Studying third-down theory, Part 2

When we started talking about third downs last week, I put up a set of numbers on how many third downs Brian Billick said that you could expect per game. Some readers found it light on total first downs, and they were right. Part of the reason the number seems low was that I left a set out deliberately - the number of third downs that you should expect in the red zone. It’s an entire area of study on its own, and I’m going to talk about it separately next time.

For today, we’re going to take on the offensive coordinator’s headache - third and long, both third and 7-10 yards and third and eleven or more. They are handled in much the same way, but the odds of success are understandably different.

There’s nothing surprising about it. The toughest third downs are the longer ones, just as you’d expect. When you’re dealing with a third down and more than ten yards, your odds of success are down between 12% and 18% for getting a first down. It’s a little better at 7-10 yards - about 20-25%. You can’t overestimate the importance of gaining your average of four or more yards on first and second down - how well you convert your third downs depends on it.

Peyton Manning said,

I think (Offensive Coordinator Mike) McCoy (is) really preaching balance, and trying to be three-dimensional -- where on any down and distance, you can drop back, you can hand the ball off or you can run play-action. If the defense can be thinking about all three of those things, hopefully that gives the offense an advantage.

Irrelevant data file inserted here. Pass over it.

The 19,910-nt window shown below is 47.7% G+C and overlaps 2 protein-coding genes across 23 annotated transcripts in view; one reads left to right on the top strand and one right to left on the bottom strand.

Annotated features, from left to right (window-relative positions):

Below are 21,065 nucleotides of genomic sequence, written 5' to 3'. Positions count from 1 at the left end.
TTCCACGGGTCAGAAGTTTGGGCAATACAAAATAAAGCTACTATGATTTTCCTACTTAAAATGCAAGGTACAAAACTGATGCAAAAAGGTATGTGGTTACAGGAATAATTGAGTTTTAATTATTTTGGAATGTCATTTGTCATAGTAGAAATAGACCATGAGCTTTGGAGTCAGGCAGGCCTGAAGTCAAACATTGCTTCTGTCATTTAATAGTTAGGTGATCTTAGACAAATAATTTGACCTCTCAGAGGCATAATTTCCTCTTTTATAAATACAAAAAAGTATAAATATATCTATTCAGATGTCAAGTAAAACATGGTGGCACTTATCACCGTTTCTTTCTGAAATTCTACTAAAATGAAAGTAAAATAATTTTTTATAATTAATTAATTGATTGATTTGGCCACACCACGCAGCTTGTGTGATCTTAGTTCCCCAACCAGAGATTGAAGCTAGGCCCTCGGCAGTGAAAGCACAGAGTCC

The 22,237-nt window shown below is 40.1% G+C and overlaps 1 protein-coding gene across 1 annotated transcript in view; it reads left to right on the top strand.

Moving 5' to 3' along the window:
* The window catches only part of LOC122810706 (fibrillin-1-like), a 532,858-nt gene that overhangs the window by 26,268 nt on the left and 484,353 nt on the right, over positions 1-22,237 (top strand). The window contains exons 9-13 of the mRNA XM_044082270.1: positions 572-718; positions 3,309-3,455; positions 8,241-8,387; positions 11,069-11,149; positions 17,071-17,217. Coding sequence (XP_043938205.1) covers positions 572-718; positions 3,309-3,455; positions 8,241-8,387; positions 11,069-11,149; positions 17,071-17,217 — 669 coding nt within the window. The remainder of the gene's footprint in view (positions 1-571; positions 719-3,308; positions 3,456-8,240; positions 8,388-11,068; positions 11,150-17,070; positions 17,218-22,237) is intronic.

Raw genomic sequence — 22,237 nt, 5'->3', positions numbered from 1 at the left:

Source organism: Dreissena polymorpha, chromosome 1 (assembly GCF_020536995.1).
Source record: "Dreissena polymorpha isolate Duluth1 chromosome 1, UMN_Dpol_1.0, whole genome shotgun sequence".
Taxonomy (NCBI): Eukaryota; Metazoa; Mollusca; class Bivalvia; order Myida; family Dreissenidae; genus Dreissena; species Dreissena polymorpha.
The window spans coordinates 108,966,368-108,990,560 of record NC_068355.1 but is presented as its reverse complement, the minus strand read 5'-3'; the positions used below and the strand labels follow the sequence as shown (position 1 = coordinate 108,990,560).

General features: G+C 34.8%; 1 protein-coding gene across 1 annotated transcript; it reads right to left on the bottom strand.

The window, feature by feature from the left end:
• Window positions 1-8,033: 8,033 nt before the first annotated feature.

It’s a good general approach. But, when you find yourself in this position (third and long), there are some things that you have to remember. The first is that the defense will generally be using one of two approaches to confound you. You should know from your preparation which is more likely, but you have to be ready for either:

The most common approach of the defense is to sit back in zone and keep the play in front of them, which forces the offense (in theory) to throw underneath. Fans often hate it as the dreaded ‘prevent’ defense (which it's technically not), but it forces the offense to run multiple plays, increasing the odds of a mistake. If you’re the offensive coordinator, this one has a special danger that you’ve had to emphasize with your quarterback. There’s a test of maturity involved here - some quarterbacks are going to try and get the first down by forcing the ball into heavy coverage. Broncos fans groaned when the rocket-armed Jay Cutler would regularly do that. No matter how good you are, you’re fighting long odds. It’s better to punt than to turn the ball over. Jake Plummer was guilty of this on more than one occasion - he once threw a left-handed interception near his own end zone in a 2004 victory over the Chiefs. Even the usually conservative Kyle Orton reprised Jake's blooper during a 2009 preseason game in Seattle.

The second option was the one used against Cutler’s heir - Orton lived with constant overload blitzes. He also saw double A-gap blitzes, safety blitzes, and cornerback blitzes, but the overload blitz tends to be preferred on third down. If you’re the offensive coordinator, job one is making sure that you have the protection package you need to pick up the blitz, because the longer down and distance calls for a five-step drop on the play and that takes time to set up.